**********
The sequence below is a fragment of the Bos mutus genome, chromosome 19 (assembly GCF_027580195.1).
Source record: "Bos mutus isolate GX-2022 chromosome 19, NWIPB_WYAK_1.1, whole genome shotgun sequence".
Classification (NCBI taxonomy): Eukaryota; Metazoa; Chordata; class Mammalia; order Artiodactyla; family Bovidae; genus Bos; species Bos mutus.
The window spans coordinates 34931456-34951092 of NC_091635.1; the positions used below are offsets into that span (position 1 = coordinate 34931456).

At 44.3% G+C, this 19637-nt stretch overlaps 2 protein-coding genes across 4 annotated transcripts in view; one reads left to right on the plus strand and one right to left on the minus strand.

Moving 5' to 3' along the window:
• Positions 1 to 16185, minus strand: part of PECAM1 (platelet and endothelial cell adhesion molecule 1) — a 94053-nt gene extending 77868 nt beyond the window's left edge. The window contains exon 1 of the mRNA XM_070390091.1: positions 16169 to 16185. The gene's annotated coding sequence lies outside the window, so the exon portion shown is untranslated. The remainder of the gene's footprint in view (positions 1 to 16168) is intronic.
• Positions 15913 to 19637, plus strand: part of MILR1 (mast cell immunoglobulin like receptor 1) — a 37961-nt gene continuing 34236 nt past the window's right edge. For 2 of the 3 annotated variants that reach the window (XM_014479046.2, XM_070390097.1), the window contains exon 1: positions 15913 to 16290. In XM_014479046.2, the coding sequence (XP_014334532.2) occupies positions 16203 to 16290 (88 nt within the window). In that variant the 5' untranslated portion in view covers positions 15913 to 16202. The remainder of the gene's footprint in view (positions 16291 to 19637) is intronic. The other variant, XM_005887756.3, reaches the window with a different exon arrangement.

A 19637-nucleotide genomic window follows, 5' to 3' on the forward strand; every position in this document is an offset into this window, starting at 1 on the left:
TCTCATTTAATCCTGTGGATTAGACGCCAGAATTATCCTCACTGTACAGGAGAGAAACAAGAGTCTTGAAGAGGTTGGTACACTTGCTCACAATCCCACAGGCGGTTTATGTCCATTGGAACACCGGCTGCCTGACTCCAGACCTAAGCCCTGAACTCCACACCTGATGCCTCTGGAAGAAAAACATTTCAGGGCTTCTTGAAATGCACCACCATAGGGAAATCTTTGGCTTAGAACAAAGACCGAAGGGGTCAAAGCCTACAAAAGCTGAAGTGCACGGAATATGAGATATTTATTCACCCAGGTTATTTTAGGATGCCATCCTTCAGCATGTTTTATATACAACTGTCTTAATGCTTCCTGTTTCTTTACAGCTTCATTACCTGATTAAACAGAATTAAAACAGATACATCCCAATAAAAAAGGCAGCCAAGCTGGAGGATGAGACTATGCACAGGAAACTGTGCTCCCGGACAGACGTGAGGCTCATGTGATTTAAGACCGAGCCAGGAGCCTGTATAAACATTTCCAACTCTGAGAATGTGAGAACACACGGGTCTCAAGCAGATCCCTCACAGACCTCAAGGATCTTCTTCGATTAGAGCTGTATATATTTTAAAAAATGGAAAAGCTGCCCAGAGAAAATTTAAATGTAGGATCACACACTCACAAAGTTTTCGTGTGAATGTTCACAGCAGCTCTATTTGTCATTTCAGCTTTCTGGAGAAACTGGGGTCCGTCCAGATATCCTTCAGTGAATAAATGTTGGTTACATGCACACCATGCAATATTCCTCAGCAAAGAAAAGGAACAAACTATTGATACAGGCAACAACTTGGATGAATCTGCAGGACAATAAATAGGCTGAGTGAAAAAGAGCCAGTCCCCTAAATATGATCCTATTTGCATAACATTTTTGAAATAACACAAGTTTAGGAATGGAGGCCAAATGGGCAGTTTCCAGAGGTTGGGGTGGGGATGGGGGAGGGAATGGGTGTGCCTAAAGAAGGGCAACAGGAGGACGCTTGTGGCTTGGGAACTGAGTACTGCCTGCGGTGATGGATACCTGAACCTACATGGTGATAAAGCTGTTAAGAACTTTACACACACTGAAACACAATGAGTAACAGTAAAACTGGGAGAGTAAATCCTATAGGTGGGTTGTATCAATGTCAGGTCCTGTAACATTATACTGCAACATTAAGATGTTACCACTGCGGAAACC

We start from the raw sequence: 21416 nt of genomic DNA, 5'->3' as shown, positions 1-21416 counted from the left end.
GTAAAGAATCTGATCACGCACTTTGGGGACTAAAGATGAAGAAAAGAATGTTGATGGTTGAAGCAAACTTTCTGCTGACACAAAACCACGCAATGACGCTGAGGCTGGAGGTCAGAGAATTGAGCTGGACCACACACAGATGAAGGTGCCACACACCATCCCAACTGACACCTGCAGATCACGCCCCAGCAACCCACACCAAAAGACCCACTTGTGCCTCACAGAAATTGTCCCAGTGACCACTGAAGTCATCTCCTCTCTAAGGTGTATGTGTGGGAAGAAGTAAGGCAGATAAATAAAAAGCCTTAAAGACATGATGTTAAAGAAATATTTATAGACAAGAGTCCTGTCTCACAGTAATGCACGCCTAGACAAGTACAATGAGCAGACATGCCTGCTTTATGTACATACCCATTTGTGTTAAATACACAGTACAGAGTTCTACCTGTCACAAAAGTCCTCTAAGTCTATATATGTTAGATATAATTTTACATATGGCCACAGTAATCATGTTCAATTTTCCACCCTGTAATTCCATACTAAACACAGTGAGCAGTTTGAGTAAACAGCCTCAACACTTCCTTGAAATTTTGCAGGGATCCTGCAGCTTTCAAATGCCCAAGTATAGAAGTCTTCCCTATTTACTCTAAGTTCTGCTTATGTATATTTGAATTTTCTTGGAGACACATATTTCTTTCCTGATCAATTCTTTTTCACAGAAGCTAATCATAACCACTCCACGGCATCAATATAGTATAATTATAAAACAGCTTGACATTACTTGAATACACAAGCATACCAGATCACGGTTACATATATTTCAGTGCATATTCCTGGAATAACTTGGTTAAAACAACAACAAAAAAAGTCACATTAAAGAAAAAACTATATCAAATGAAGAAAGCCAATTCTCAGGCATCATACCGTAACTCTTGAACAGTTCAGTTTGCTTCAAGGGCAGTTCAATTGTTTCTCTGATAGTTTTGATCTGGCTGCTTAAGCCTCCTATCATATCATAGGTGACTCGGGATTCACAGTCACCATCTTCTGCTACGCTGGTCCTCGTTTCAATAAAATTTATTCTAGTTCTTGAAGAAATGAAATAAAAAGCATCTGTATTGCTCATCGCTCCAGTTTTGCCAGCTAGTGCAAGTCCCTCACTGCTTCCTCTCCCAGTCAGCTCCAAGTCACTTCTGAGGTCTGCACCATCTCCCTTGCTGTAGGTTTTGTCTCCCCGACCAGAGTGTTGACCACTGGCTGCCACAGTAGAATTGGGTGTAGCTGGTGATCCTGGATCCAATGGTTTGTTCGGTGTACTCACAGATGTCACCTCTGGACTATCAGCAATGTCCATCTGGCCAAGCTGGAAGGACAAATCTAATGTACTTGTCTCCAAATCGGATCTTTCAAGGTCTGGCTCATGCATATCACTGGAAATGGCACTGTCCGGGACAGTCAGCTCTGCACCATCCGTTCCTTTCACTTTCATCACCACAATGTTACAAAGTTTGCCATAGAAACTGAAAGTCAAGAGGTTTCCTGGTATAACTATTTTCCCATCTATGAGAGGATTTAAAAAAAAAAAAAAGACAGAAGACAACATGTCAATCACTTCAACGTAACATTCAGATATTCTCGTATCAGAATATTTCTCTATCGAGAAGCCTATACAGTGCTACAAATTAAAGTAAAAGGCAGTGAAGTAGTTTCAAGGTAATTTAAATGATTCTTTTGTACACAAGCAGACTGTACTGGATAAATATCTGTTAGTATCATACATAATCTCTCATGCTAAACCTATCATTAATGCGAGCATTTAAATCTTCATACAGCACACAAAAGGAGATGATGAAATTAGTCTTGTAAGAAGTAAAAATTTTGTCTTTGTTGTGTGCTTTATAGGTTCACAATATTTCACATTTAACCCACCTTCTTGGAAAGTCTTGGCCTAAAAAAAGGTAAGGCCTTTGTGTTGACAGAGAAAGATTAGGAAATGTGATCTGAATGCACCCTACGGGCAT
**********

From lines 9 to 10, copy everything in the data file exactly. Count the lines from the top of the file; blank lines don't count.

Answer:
A 19637-nucleotide genomic window follows, 5' to 3' on the forward strand; every position in this document is an offset into this window, starting at 1 on the left:
TCTCATTTAATCCTGTGGATTAGACGCCAGAATTATCCTCACTGTACAGGAGAGAAACAAGAGTCTTGAAGAGGTTGGTACACTTGCTCACAATCCCACAGGCGGTTTATGTCCATTGGAACACCGGCTGCCTGACTCCAGACCTAAGCCCTGAACTCCACACCTGATGCCTCTGGAAGAAAAACATTTCAGGGCTTCTTGAAATGCACCACCATAGGGAAATCTTTGGCTTAGAACAAAGACCGAAGGGGTCAAAGCCTACAAAAGCTGAAGTGCACGGAATATGAGATATTTATTCACCCAGGTTATTTTAGGATGCCATCCTTCAGCATGTTTTATATACAACTGTCTTAATGCTTCCTGTTTCTTTACAGCTTCATTACCTGATTAAACAGAATTAAAACAGATACATCCCAATAAAAAAGGCAGCCAAGCTGGAGGATGAGACTATGCACAGGAAACTGTGCTCCCGGACAGACGTGAGGCTCATGTGATTTAAGACCGAGCCAGGAGCCTGTATAAACATTTCCAACTCTGAGAATGTGAGAACACACGGGTCTCAAGCAGATCCCTCACAGACCTCAAGGATCTTCTTCGATTAGAGCTGTATATATTTTAAAAAATGGAAAAGCTGCCCAGAGAAAATTTAAATGTAGGATCACACACTCACAAAGTTTTCGTGTGAATGTTCACAGCAGCTCTATTTGTCATTTCAGCTTTCTGGAGAAACTGGGGTCCGTCCAGATATCCTTCAGTGAATAAATGTTGGTTACATGCACACCATGCAATATTCCTCAGCAAAGAAAAGGAACAAACTATTGATACAGGCAACAACTTGGATGAATCTGCAGGACAATAAATAGGCTGAGTGAAAAAGAGCCAGTCCCCTAAATATGATCCTATTTGCATAACATTTTTGAAATAACACAAGTTTAGGAATGGAGGCCAAATGGGCAGTTTCCAGAGGTTGGGGTGGGGATGGGGGAGGGAATGGGTGTGCCTAAAGAAGGGCAACAGGAGGACGCTTGTGGCTTGGGAACTGAGTACTGCCTGCGGTGATGGATACCTGAACCTACATGGTGATAAAGCTGTTAAGAACTTTACACACACTGAAACACAATGAGTAACAGTAAAACTGGGAGAGTAAATCCTATAGGTGGGTTGTATCAATGTCAGGTCCTGTAACATTATACTGCAACATTAAGATGTTACCACTGCGGAAACC